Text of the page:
Who’s a terrorist? World powers struggle to agree on Syria
WASHINGTON — The United States, Russia, Saudi Arabia and Iran haven’t agreed on much throughout Syria’s bloody civil war.
But they will try this weekend to decide which of Syria’s fighting forces are common enemies and which can be included in a transition government with President Bashar Assad.
Failure to reach an agreement could leave international peace efforts in tatters.
As diplomats return to Vienna for another round of Syria talks on Saturday, they’re grappling with questions that have blocked all previous attempts to forge a ceasefire and usher in a political transition.
Other than the Islamic State group, who are the extremists? Who from Syria’s government and opposition should do the negotiating? How long can Assad remain in power?
“We face an environment now that bears little resemblance to the kind of black-white scenarios that make decisions relatively easy,” U.S. Secretary of State John Kerry said Thursday in a speech on Syria. “Put simply, there are bad guys all around and good guys who are not accustomed to working with each other.”
Throughout Syria’s conflict, now in its fifth year, world and regional powers have waged bitter public relations battles over defining the extremists and the freedom fighters, providing military equipment and even directly intervening to support Syria’s opposing camps.
Assad’s army is now backed by Iran’s hardline Quds Force and its proxy, Hezbollah, along with Russia. The rebels include Western-backed “moderates” and Arab-supported Islamist groups, as well as al-Qaida-linked militias. In the mix is the Islamic State, in principle opposed by all.
Over the last couple of weeks, countries have been trading lists of who they consider terrorists. No common understanding has been reached, but some movement has occurred.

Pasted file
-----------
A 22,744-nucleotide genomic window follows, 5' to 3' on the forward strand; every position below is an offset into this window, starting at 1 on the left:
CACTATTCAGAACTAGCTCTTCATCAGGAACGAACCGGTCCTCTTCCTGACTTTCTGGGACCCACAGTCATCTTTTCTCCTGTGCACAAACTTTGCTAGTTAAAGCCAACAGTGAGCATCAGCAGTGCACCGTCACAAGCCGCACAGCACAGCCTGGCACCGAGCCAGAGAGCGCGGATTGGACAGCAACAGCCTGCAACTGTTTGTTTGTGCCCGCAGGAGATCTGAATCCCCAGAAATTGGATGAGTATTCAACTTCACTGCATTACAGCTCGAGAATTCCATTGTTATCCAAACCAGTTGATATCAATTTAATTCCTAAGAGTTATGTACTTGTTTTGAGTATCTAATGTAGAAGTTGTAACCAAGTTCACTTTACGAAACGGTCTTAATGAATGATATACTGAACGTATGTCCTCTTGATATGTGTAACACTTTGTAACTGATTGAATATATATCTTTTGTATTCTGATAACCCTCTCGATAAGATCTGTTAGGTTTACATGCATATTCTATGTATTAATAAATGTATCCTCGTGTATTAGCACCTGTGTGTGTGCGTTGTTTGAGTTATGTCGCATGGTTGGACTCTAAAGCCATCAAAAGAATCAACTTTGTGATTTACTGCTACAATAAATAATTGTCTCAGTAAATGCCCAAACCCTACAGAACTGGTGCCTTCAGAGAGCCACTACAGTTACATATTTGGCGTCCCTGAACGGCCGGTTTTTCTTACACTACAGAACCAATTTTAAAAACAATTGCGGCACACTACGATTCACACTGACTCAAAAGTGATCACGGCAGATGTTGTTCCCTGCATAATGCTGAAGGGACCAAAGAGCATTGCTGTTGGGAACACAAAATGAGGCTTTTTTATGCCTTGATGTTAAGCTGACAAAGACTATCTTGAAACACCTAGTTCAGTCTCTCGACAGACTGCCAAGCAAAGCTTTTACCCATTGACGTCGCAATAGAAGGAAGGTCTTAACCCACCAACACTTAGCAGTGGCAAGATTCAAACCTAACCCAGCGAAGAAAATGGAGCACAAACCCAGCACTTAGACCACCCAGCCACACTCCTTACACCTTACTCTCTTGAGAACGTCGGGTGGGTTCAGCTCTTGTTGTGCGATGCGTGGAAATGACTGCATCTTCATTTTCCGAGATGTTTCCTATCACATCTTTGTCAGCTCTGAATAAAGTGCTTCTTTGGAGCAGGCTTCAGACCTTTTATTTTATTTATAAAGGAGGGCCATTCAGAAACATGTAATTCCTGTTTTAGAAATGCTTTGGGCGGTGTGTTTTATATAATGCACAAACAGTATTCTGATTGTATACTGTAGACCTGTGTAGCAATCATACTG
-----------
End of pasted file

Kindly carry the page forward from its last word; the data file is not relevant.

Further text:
Kerry and other U.S. officials have tamped down demands for Assad’s quick departure and allowed Iran — whom they call the world’s leading state sponsor of terrorism — to join the mediation process.
By doing so, Washington has accepted that Tehran can continue wielding influence in Syria, which has helped Iran for decades to project power throughout the Middle East through groups such as Hamas and Hezbollah, which the U.S. considers terrorist organizations. It’s unclear what the U.S. and Saudi Arabia, Iran’s Mideast rival, are getting in return.
A draft Russian settlement leaked this week says the U.N. Security Council would endorse the fight against the Islamic State, but that nations must still “agree on the additional list of terrorist groups.” These groups wouldn’t be covered by a ceasefire.
Assad has bombed militants and civilians alike, labelling almost anyone who opposes him a terrorist. Western nations say the Russians have mainly bombed moderate forces as part of its “counterterrorism” campaign. Even the U.S. and its allies disagree: Whereas Washington avoids the more Islamist opposition militias like Ahrar ash-Sham, Arab states such as Saudi Arabia and Qatar readily back them.
More than 250,000 people have been killed in the Syrian war. Eleven million have been uprooted from their homes. The conflict has allowed Islamic State militants to carve out significant parts of Syria and Iraq for their would-be caliphate. Europe and Syria’s neighbors, meanwhile, are struggling to cope with the worst migrant crisis since World War II.
The U.S. says Assad forfeited the ability to lead Syria in the long term, while the Sunni monarchy of Saudi Arabia wants him toppled as part of a proxy war with Shiite Iran. Russia is ambiguous about Assad’s long-term future, carefully safeguarding its longstanding security relationship.
Just getting all countries to the table is proving difficult. On Thursday, Russia’s Foreign Ministry angrily criticized the composition of a set of working groups designed to hammer out agreements on fighting terrorism, identify opposition figures for inclusion in transition talks and ease Syria’s dire humanitarian situation.
The U.N.’s Syria envoy, Staffan de Mistura, has told colleagues that one idea involves avoiding the “terrorist” label for groups agreeing to the truce; holdouts would be fair game.
Such a formula puts a far greater onus on the U.S. and its partners. Russia and Iran would only need to convince Assad to stop fighting. The United States and allies would have to contend with a multitude of fighting forces with competing ideologies and interests, all jockeying for position in a post-conflict Syria.
The prospect of “terrorist” and “non-terrorist” forces embedded with one another complicates the matter.